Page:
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US Fed rates: Measured, again! - Views on News from Equitymaster
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US Fed rates: Measured, again!
Mar 23, 2005

The US Federal Reserve has yet again affected a 0.25% hike in its overnight rates, which now stand at 2.75%. This is the seventh quarter percent hike since the Fed started raising rates last June in its pursuit of tiding in the rising inflation. However, while the central bank kept the ‘measured’ tone intact, it indicated that it is growing more concerned about the inflation. Give us a break, Mr. Greenspan. That does sound stale now! In his recent testimony to the US Senate Banking Committee, Greenspan had hinted at a further hike in interest rates, citing reasons like improvement in the US economic fundamentals and low savings of consumers. He had further indicated that the rise in rates would continue to be 'gradual' (read measured) and that it was an 'imperative to restore fiscal discipline in the United States to help narrow the huge trade deficit.'

While not much should be read into this ‘measured’ rate hike as this seems a repeat of what the Fed has consistently maintained in the past year, Indian investors should note that these are few of those times when Greenspan has confessed that the problem of high deficit is a consequence of the extensive liberal policies of the Fed with respect to interest rates in the past 2 years.

In the recently held 'Advancing Enterprise 2005 Conference' in London, Greenspan had owned up that the fall in US interest rates since the early 1990s has supported both home price increases (the asset bubble as it is termed) and, in recent years, an unprecedented rate of existing 'home turnover'. This combination has then led to a significant rise in debt on account of home mortgages. What Greenspan meant from the latter (home turnover) was that the sharp rise in home prices has created capital gains for owners, which become realised with the subsequent sale of a home. A large proportion of this money is then used to purchase another home and the remaining part is used for 'consumption' purposes. This has been the chief perpetrator of the rising US personal dissavings. And so the Fed decision to now raise interest rates at a faster clip to reign in the bubble.

A case in point was the minutes of the meeting of Federal Reserve (held on December 12, 2004) that were released a couple of months back. Some accompanying facts of the minutes led to investors across the world panicking in belief that the faster rise in the US interest rates will lead to the 'hot' FII money reversing its flow, back towards the relatively safer US treasury bills and bonds.

The minutes of the aforesaid meeting indicated that the US economy expanded at a moderate pace in the second half of 2004, with both consumer and investment spending remaining robust. However, while core inflation remained subdued, prices rose slightly higher than in 2003. This was much owing to the indirect effects of higher energy prices. It was also indicated that the recent depreciation of the US dollar against key currencies was also putting pressure on inflation, thus increasing risks of a faster rise in prices going forward.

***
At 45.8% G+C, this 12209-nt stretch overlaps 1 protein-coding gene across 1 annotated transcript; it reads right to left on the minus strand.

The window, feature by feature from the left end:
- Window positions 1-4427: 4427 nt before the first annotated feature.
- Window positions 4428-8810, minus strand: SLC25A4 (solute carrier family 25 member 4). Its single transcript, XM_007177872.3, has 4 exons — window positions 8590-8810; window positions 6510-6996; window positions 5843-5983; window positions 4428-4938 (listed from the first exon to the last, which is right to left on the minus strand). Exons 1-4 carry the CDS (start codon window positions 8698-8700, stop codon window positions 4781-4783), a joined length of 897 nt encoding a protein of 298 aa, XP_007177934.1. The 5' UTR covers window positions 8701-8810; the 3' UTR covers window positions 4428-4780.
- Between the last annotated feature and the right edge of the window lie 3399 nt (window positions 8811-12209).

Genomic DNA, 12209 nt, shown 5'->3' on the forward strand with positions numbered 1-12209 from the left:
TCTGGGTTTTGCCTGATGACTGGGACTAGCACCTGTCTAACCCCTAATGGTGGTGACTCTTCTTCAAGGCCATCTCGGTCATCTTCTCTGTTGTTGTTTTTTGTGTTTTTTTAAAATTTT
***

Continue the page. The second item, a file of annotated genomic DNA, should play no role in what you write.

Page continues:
These key details of the Fed meeting led market participants to believe that the US central bank might raise interest rates faster than in the past, thus increasing risks of re-allocation of FII money back to US equities in 2005. Apart from that, the fact that economic policies across the globe are now more integrated than ever before, investors seemed to have believed that in light of the US Fed raising interest rates at a faster pace, central banks across the world would follow soon.

So, what should Indian investors do?

In light of the concerns that have been mentioned above with respect to a faster rise in US interest rates and FII flows reversing their direction, thus leaving local investors in the lurch, we suggest that investors should not bank on just FII inflows to drive markets to new highs. Economic theory suggests that a country cannot sustain a GDP growth that is much higher than the prevailing interest rates as it leads to high inflation and overheating. Given the fact that the US interest rates still lie at 2.75% as compared to the GDP growth of around 3.5%, there is a case in point for the Fed to raise rates fast, at least till the 3.5% levels.

As for Indian investors, given the sharp rise in stock prices over the last two years, they have to be cautious when it comes to investing in equities at the current levels. Apart from the fact that return expectations have to be toned down, investments should be made on a staggered basis.

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